Who said that the courts are not catching up with social media?
For ages there was a rule that said that injunctions had to be served through conventional methods, mainly because of the serious consequences for breaching them.
This rule prevented individuals (notably many celebrities among them) who were victims of harassment on social media, from obtaining an injunction against their faceless abusers as the injunction could not be served properly via conventional methods.
Until as recently as last week, the only remedy for the abused person was to quit Twitter, Facebook or Instagram with their tail behind their legs, which often was the only practical advice given to them by lawyers and the police.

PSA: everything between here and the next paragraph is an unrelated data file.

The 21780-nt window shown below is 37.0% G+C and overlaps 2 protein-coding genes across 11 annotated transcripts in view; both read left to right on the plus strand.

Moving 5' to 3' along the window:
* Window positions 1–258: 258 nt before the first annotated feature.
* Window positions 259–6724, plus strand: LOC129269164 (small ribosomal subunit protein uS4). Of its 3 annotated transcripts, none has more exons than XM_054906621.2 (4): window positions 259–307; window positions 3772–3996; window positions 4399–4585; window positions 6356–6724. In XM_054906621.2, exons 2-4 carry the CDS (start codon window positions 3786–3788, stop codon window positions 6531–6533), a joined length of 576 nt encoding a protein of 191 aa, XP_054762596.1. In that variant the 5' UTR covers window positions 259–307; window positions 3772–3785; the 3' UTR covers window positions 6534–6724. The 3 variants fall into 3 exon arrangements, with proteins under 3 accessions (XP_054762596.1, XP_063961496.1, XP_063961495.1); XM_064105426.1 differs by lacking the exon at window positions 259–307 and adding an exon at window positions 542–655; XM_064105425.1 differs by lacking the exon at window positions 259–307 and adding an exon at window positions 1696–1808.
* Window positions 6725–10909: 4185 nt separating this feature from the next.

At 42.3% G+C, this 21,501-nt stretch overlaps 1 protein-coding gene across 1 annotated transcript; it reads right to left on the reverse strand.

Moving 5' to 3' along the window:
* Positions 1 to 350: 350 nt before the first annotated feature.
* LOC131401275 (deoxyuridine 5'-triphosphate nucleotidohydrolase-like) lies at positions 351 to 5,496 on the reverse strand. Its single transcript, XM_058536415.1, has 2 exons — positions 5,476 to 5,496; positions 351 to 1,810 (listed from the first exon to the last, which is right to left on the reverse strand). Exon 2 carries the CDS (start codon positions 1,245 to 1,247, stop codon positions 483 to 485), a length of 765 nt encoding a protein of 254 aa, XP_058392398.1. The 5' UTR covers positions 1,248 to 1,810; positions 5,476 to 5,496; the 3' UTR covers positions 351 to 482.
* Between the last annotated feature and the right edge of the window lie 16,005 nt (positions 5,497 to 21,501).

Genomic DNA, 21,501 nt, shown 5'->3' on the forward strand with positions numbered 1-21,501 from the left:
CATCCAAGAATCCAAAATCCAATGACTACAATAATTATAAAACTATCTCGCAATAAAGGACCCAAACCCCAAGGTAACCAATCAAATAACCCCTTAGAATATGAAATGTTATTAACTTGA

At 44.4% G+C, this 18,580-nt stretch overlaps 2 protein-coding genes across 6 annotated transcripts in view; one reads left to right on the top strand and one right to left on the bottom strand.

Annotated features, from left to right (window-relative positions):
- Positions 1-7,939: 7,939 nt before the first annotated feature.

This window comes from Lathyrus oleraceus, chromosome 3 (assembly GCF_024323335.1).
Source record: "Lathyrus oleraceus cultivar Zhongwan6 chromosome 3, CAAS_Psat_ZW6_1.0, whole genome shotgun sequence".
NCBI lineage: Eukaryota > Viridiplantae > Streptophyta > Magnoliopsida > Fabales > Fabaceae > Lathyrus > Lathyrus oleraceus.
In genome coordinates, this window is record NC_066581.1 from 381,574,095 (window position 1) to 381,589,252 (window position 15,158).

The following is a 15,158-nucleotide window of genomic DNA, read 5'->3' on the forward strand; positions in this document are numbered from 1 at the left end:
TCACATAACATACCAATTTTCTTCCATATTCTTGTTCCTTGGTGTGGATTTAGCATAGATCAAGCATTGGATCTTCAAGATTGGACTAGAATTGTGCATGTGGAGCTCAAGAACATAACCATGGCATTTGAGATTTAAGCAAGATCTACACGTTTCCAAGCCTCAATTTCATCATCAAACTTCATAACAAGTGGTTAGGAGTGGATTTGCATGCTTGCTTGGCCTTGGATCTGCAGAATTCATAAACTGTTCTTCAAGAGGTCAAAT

This meant that the internet trolls were able to get away with harassment and abuse, carry on finding new victims or abuse the same poor victim on another social medium.
But this situation has recently changed when I asked a High Court judge to allow my firm to take advantage of new rules that permit for service of injunctions by alternative methods. The judge accepted the application and permit us to serve an injunction on a faceless abuser, via the very same social media she was using to harass my client. Read full post on injunctions served on social media